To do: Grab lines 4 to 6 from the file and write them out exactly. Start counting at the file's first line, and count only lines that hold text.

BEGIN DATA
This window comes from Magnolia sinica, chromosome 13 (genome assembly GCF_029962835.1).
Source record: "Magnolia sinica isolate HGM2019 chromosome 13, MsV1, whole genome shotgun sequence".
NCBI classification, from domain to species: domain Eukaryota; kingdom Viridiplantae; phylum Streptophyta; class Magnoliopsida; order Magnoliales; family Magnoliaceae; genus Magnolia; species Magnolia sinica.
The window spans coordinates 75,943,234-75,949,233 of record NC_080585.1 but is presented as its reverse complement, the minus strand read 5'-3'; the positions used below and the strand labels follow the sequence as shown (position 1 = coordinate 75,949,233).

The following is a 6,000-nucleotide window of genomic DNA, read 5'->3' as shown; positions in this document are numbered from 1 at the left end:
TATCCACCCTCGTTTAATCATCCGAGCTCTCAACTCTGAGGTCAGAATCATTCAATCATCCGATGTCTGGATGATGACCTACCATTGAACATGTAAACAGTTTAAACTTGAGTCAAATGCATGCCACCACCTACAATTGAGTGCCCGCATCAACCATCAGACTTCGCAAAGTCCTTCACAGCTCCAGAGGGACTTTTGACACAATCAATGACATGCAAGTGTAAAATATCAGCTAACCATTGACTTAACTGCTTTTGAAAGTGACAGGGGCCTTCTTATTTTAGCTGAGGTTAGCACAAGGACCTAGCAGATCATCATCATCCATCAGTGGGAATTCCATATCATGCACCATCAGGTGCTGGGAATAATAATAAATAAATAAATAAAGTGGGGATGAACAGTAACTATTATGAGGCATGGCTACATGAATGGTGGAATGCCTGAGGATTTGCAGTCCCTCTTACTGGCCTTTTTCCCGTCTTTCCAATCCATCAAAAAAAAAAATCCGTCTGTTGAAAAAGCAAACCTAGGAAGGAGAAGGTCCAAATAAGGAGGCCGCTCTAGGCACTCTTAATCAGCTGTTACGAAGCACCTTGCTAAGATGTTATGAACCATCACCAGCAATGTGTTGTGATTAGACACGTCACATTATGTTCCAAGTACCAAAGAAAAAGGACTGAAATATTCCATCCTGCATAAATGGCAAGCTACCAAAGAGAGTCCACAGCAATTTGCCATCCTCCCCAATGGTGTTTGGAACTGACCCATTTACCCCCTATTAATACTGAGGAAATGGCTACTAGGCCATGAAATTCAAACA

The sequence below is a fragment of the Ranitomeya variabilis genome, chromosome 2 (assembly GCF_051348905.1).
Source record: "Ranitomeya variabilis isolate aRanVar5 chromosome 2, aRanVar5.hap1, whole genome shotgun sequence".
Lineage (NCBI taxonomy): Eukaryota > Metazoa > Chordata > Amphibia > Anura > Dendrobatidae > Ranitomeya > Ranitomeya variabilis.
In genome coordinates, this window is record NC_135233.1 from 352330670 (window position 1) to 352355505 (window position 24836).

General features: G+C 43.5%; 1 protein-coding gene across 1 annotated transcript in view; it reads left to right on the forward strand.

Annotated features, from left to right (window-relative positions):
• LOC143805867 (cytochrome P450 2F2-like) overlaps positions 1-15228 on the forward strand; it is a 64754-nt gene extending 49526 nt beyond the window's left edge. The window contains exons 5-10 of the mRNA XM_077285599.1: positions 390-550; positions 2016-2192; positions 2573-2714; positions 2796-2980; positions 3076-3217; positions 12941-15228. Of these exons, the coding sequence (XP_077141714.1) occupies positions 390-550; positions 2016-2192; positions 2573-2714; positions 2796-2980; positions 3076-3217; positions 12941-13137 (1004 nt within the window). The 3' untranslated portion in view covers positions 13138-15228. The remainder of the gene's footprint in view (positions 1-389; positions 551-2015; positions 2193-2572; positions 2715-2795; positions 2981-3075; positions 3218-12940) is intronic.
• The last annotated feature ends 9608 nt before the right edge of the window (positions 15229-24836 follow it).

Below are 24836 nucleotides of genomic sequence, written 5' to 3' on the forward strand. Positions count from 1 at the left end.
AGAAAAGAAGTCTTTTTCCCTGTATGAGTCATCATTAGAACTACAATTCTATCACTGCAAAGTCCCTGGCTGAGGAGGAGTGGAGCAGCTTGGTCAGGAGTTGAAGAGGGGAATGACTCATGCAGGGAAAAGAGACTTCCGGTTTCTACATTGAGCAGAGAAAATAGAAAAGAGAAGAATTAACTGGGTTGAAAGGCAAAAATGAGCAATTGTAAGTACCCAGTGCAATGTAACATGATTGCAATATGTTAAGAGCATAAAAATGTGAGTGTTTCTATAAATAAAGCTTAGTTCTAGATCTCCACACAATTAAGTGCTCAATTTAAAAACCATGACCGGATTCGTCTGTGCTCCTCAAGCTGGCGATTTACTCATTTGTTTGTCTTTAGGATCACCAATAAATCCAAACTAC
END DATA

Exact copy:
The window spans coordinates 75,943,234-75,949,233 of record NC_080585.1 but is presented as its reverse complement, the minus strand read 5'-3'; the positions used below and the strand labels follow the sequence as shown (position 1 = coordinate 75,949,233).

The following is a 6,000-nucleotide window of genomic DNA, read 5'->3' as shown; positions in this document are numbered from 1 at the left end:
TATCCACCCTCGTTTAATCATCCGAGCTCTCAACTCTGAGGTCAGAATCATTCAATCATCCGATGTCTGGATGATGACCTACCATTGAACATGTAAACAGTTTAAACTTGAGTCAAATGCATGCCACCACCTACAATTGAGTGCCCGCATCAACCATCAGACTTCGCAAAGTCCTTCACAGCTCCAGAGGGACTTTTGACACAATCAATGACATGCAAGTGTAAAATATCAGCTAACCATTGACTTAACTGCTTTTGAAAGTGACAGGGGCCTTCTTATTTTAGCTGAGGTTAGCACAAGGACCTAGCAGATCATCATCATCCATCAGTGGGAATTCCATATCATGCACCATCAGGTGCTGGGAATAATAATAAATAAATAAATAAAGTGGGGATGAACAGTAACTATTATGAGGCATGGCTACATGAATGGTGGAATGCCTGAGGATTTGCAGTCCCTCTTACTGGCCTTTTTCCCGTCTTTCCAATCCATCAAAAAAAAAAATCCGTCTGTTGAAAAAGCAAACCTAGGAAGGAGAAGGTCCAAATAAGGAGGCCGCTCTAGGCACTCTTAATCAGCTGTTACGAAGCACCTTGCTAAGATGTTATGAACCATCACCAGCAATGTGTTGTGATTAGACACGTCACATTATGTTCCAAGTACCAAAGAAAAAGGACTGAAATATTCCATCCTGCATAAATGGCAAGCTACCAAAGAGAGTCCACAGCAATTTGCCATCCTCCCCAATGGTGTTTGGAACTGACCCATTTACCCCCTATTAATACTGAGGAAATGGCTACTAGGCCATGAAATTCAAACA